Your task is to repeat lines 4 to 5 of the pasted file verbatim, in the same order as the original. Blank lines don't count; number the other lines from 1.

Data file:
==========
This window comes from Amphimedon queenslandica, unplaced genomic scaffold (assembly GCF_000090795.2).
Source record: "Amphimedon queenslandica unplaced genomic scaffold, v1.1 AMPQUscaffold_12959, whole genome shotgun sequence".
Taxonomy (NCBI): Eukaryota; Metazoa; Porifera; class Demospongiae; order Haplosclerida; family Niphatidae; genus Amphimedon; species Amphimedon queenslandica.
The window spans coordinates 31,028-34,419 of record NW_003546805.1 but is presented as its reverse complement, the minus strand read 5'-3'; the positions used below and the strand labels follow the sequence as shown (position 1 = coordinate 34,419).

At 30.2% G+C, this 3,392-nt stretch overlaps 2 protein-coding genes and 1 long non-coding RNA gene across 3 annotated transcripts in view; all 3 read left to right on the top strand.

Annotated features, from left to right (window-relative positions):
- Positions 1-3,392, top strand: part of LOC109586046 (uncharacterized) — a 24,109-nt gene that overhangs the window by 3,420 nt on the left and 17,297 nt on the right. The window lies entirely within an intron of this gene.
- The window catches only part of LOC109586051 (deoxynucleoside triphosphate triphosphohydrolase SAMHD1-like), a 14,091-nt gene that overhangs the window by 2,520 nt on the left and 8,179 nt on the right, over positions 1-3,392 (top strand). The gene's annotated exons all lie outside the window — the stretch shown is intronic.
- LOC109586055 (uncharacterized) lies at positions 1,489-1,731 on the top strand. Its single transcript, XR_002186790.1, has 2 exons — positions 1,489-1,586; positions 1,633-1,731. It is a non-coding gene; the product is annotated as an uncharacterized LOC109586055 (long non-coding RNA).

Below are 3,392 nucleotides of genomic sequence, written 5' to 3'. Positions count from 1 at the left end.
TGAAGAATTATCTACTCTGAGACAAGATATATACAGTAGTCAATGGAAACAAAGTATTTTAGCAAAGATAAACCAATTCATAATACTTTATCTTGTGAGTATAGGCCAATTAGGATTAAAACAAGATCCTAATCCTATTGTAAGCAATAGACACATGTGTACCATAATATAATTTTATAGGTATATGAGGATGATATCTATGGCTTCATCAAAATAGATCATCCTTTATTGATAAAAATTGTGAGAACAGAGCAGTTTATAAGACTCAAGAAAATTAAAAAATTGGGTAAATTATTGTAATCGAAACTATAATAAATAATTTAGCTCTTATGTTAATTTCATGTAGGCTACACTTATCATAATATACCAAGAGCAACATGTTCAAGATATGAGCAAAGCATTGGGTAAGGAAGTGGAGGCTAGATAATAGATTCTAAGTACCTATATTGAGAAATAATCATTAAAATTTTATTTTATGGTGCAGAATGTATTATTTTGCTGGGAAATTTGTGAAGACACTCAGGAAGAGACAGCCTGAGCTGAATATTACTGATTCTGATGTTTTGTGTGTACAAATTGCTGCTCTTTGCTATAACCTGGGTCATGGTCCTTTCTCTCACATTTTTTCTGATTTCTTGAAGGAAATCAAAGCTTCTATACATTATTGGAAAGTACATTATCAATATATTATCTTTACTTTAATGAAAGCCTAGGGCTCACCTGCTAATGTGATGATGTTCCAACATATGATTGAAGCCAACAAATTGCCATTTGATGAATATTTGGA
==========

The window spans coordinates 31,028-34,419 of record NW_003546805.1 but is presented as its reverse complement, the minus strand read 5'-3'; the positions used below and the strand labels follow the sequence as shown (position 1 = coordinate 34,419).

At 30.2% G+C, this 3,392-nt stretch overlaps 2 protein-coding genes and 1 long non-coding RNA gene across 3 annotated transcripts in view; all 3 read left to right on the top strand.